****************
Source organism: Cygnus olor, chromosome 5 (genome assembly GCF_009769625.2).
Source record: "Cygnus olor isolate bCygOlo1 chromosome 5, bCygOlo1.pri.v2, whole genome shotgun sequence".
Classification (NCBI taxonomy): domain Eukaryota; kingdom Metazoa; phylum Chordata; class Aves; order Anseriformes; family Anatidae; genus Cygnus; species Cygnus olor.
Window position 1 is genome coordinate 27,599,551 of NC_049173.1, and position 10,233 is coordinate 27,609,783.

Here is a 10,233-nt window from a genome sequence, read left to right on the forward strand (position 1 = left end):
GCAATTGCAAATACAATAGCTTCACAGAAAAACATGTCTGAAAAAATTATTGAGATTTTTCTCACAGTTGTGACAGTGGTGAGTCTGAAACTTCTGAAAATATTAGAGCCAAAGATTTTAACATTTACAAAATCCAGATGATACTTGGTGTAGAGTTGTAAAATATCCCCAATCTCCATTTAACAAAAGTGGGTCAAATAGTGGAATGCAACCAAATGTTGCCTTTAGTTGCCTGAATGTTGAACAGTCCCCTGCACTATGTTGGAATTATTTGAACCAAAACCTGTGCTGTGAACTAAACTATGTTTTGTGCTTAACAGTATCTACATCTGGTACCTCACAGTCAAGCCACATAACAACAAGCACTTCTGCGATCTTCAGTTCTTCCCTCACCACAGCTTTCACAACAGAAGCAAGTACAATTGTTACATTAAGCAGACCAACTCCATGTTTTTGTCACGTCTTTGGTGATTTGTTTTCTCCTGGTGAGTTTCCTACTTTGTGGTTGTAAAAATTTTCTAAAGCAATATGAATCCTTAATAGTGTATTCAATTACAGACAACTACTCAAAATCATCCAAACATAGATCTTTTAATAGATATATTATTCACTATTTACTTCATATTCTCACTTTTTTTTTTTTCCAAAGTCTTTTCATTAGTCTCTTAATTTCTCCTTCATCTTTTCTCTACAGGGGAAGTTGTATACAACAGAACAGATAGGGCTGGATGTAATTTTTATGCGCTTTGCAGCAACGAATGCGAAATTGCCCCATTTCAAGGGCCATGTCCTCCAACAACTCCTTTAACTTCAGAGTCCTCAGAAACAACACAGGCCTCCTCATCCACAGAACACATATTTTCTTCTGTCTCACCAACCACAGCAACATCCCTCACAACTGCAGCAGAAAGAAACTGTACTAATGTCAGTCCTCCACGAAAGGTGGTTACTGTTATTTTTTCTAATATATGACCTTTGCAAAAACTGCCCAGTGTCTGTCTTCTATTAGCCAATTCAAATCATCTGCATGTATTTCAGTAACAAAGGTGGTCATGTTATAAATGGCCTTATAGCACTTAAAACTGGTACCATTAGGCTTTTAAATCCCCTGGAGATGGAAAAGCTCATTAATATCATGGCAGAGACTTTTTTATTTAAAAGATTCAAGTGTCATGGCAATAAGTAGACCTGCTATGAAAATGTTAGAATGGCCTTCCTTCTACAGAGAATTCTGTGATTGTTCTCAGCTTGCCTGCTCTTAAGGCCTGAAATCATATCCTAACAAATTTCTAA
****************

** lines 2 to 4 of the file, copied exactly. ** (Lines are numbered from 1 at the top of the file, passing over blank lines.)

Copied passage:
Source record: "Cygnus olor isolate bCygOlo1 chromosome 5, bCygOlo1.pri.v2, whole genome shotgun sequence".
Classification (NCBI taxonomy): domain Eukaryota; kingdom Metazoa; phylum Chordata; class Aves; order Anseriformes; family Anatidae; genus Cygnus; species Cygnus olor.
Window position 1 is genome coordinate 27,599,551 of NC_049173.1, and position 10,233 is coordinate 27,609,783.